On January 22, 2018, several media outlets reported that they had obtained a copy of the White House’s anticipated infrastructure plan. Although the administration has not yet verified the document, reliable press sources vouch for its validity as a draft of the plan that the administration says it will release publicly late in January. The draft provides a preview of the substance and policy principles that will likely be included in the final infrastructure plan.
The document identifies several new infrastructure funding programs that would collectively account for an as-yet unquantified appropriation, for which airports, passenger rail and transit, highways, water, and other infrastructure facilities would be eligible – subject to meeting new policy based funding requirements.
Half of the proposed appropriation would be dedicated to an Infrastructure Incentives Initiative, which would provide federal funding for up to 20 percent of the costs of projects that encourage significant non-federal investment and commitment of private revenue. The Infrastructure Incentives Initiative would promote competition for additional federal funding by encouraging project sponsors to raise new sources of revenue at the state, local or project level.
A quarter of the appropriation would be designated for a Rural Infrastructure Program, comprising both formula grants to and the states and additional performance-based grants. The remaining quarter would be split between several programs, including a Department of Commerce-run Transformative Projects Program, increased investment from various federal credit programs (including expansion of the popular U.S. DOT TIFIA and RRIF programs, WIFIA and a USDA Rural Utilities Lending Program), and a Federal Capital Financing Fund. The document also proposes several reforms to expand the use of private activity bonds (PABs) for infrastructure projects, including removing existing programmatic caps, increasing flexibility and adjusting rules that might increase PABs pricing competitiveness.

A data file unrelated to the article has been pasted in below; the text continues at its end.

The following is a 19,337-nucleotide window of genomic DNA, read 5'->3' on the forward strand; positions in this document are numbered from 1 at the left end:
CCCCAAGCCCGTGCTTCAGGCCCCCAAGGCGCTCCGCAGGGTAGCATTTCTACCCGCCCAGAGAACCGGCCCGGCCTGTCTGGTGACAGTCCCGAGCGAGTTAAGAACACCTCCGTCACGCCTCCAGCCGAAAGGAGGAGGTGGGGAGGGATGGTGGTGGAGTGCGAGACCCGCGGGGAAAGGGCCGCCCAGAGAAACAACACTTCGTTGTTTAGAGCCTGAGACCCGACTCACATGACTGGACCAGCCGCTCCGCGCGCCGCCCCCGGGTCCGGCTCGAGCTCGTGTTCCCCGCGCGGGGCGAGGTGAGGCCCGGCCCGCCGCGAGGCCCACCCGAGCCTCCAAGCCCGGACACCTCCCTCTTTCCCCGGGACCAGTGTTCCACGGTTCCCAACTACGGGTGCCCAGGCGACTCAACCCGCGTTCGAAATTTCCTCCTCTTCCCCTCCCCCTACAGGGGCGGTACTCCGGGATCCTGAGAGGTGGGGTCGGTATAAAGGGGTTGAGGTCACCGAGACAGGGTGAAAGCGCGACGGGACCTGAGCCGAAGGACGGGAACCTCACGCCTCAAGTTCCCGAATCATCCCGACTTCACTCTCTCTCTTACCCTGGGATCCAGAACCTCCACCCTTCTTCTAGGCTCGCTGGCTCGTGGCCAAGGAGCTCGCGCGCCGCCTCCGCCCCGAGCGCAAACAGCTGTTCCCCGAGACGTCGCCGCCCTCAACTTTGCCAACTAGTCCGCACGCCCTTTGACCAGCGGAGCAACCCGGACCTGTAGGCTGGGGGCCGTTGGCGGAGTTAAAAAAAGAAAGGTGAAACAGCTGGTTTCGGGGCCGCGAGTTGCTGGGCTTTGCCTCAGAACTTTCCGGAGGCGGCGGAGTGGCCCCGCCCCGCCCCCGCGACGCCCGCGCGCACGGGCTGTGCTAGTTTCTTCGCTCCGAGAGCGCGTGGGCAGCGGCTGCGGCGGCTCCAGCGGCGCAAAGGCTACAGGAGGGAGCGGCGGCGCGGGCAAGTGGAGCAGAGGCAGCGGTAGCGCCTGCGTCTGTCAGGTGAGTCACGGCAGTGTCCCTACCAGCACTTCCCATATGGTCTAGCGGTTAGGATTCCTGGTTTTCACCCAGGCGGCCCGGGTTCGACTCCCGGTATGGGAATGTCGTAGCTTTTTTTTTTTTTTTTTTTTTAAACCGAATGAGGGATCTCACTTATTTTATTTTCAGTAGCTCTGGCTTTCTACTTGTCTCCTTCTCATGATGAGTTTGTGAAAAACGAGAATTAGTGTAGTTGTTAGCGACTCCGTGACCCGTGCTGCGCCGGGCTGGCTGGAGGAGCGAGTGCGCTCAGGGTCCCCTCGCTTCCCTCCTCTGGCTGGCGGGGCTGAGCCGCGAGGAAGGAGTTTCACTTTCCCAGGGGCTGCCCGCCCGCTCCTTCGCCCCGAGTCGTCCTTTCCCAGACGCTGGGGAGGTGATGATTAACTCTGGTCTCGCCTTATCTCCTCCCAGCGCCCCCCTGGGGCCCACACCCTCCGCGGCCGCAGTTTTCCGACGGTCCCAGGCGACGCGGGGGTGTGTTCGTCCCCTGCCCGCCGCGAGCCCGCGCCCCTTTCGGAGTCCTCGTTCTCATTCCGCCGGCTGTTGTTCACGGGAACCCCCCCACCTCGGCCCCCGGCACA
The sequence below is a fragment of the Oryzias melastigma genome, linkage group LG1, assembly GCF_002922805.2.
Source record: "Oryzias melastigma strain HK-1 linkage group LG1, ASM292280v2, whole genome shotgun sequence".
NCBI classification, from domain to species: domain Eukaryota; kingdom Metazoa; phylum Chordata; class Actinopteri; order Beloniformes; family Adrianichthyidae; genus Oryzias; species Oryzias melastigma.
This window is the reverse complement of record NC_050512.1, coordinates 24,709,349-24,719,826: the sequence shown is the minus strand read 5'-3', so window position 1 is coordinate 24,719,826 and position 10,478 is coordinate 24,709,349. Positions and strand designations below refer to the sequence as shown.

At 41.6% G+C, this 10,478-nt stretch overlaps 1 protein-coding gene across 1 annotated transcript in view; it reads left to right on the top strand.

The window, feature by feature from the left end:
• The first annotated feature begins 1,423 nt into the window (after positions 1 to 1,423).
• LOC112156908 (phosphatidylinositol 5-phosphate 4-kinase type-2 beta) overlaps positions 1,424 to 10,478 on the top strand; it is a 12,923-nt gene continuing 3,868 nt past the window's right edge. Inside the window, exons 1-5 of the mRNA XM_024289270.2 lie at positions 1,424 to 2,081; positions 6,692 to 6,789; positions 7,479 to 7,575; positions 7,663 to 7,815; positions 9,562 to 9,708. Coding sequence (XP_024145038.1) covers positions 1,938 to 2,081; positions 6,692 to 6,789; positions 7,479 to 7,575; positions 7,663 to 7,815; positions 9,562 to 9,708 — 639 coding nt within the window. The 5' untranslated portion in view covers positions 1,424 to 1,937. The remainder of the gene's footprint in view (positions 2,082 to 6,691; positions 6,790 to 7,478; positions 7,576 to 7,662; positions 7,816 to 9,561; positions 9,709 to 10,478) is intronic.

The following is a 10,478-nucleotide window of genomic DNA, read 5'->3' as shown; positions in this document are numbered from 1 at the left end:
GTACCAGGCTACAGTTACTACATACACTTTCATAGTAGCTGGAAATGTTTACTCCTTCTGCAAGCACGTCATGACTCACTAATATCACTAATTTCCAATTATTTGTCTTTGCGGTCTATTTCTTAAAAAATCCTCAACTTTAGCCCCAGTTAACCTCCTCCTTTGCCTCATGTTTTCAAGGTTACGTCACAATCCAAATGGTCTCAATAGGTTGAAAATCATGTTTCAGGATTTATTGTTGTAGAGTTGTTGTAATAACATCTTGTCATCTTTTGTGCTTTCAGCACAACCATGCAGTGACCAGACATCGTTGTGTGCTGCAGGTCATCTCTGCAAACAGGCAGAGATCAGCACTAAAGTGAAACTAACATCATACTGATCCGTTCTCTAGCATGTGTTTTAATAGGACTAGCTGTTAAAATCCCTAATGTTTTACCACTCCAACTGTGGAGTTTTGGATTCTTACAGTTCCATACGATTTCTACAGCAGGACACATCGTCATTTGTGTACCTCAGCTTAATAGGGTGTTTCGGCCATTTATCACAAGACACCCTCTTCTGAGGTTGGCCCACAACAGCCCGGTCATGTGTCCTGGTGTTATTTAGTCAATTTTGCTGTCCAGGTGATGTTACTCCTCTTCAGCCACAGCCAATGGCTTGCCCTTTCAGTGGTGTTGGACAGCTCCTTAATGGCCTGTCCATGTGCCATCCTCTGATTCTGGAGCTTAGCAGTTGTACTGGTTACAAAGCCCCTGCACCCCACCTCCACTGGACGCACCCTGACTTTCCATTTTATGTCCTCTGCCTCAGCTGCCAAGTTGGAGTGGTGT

The document notably concludes with a broad list of “principles for infrastructure improvements,” organized by infrastructure sector and mode, which largely focus on streamlining the federal oversight role and providing project sponsors with greater flexibility, with a clear emphasis on increasing private investment in public projects. Among the principles listed are additional authority to toll on interstate highways, higher project cost thresholds to trigger federal major project requirements, requiring value capture financing in federally funded transit projects, enabling more efficient FAA oversight of non-aviation airport activities, and revisiting many requirements of the WIFIA program to encourage lending. To the extent the document it is an accurate reflection of current White House expectations, these principles may provide a useful reference for the parameters of future legislative negotiations over the proposed programmatic elements summarized above.
Kaplan Kirsch & Rockwell continues to closely monitor the White House roll out of its infrastructure plan. While we regard this draft with some circumspection (as one should with all leaked administration documents), its content is worthy of review given that it may be an early indication of the Administration’s forthcoming priorities.